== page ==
Tuesday, August 2, 2011

Climate change vs. Global Warming--What's the difference?

Currently, the media and much of the public use the terms climate change and global warming interchangeably. It seems that climate change has become a more acceptable phrase to a larger group of people than global warming. Climate change seems to connote less political rancor. There are other differences in the terms however, NASA notes that, “To a scientist, global warming describes the average global surface temperature increase from human emissions of greenhouse gases….Global warming refers to surface temperature increases, while climate change includes global warming and everything else that increasing greenhouse gas amounts will affect” (NASA).
Climate change is due to man-made influences. Although there is debate about the impacts of climate change and its causes, much of the debate appears to be politically and financially motivated (Brennan and Expose Exxon). The oft-cited Baliunas (2002) clearly misrepresents and misinterprets much of the literature on climate change and global warming. Much of the paper has been refuted and several editors have resigned over the paper (Goodness 2003). While there may be valid scientific debate about what exactly the impacts of climate change will be, few doubt that there will be serious impacts. The International Panel on Climate Change has submitted significant research and data on climate and finds that: “attribution of anthropogenic climate change must be pursued by: (a)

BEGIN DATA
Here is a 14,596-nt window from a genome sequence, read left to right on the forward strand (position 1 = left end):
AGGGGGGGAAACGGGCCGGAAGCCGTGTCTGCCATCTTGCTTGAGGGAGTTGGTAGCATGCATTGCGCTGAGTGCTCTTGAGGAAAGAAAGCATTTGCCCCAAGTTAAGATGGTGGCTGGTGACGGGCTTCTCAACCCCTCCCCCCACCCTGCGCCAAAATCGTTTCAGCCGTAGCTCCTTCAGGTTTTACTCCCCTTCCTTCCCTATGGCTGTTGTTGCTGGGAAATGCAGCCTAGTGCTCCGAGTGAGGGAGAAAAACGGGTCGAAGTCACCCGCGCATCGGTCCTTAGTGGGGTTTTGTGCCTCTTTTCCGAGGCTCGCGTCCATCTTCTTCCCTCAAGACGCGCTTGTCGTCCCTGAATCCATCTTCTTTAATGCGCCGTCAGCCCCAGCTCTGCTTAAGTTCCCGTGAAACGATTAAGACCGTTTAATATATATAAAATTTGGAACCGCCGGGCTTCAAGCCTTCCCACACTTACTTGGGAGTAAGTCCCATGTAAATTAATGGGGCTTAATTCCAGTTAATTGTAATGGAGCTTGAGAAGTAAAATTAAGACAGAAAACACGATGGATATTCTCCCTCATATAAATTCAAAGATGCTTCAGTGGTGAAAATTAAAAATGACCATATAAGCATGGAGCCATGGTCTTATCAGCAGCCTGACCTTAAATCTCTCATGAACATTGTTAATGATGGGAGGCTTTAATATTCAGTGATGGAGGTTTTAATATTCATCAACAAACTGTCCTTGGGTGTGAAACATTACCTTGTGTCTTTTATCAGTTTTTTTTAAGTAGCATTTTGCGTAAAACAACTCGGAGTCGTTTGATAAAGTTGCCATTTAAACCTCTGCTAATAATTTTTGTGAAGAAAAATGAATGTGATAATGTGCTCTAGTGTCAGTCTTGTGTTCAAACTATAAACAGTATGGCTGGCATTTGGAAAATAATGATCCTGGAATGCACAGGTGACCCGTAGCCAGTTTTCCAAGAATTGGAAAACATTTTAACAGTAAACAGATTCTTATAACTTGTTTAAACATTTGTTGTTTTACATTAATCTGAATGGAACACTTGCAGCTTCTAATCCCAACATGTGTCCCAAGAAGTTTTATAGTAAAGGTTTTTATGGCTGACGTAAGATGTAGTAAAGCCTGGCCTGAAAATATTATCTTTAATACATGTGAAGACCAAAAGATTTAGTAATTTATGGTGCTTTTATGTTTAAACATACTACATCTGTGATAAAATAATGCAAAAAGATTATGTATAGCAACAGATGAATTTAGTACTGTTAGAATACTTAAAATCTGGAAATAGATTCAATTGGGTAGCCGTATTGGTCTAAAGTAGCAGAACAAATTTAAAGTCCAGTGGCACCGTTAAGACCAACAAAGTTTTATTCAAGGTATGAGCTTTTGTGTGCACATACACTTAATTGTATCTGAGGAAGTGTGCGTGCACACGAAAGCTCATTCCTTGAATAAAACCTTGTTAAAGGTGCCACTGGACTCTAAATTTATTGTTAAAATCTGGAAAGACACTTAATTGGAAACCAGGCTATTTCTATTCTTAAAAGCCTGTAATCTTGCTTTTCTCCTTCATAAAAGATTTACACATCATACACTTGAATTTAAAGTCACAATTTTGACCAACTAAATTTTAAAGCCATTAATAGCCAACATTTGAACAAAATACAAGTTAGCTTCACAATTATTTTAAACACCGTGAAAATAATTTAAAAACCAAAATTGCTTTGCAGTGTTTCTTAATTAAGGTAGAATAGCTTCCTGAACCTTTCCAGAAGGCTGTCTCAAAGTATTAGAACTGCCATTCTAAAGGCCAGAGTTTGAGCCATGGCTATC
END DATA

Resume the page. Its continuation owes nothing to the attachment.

detecting that the climate has changed (as defined above); (b) demonstrating that the detected change is consistent with computer model simulations of the climate change ‘signal’ that is calculated to occur in response to anthropogenic forcing; and (c) demonstrating that the detected change is not consistent with alternative, physically plausible explanations of recent climate change that exclude important anthropogenic forcings….The common conclusion of a wide range of fingerprint studies conducted over the past 15 years is that observed climate changes cannot be explained by natural factors alone. A substantial anthropogenic influence is required in order to best explain the observed changes. The evidence from this body of work strengthens the scientific case for a discernible human influence on global climate change” (IPCC 2007, 103). The counter arguments to refute climate change seem to lack significant scientific backing and significant basis in reality much of the argument appears to be politically and financially motivated.
Global warming is largely due to man-made influences. According to NASA (2), the global average temperature has increased 0.7 to 1.4 degrees since the late 1800’s and states that most experts estimate the average temperature will continue to rise another 2.5 to 10.4 degrees by 2100. The rate of increase appears to become greater over time. NASA (2) attributes global warming to human activities such as the burning of fossil fuels. Additionally arguments that the earth has experienced significant cooling rates have been refuted. NASA (3) reports that David Easterling of the U.S. National Climate Data Center show that naturally occurring periods of no warming or even slight cooling can easily be part of longer-term pattern of global warming. Easterling and Wehner found that “it is possible, and indeed likely, to have a period as long as a decade or two of ‘cooling’ or no warming superimposed on a longer-term warming trend.” Although global warming may not always continue on a rising temperature trend over the long term it appears be a significant trend. The International Panel on Climate Change noted that “At the time of the TAR scientists could say that the abundances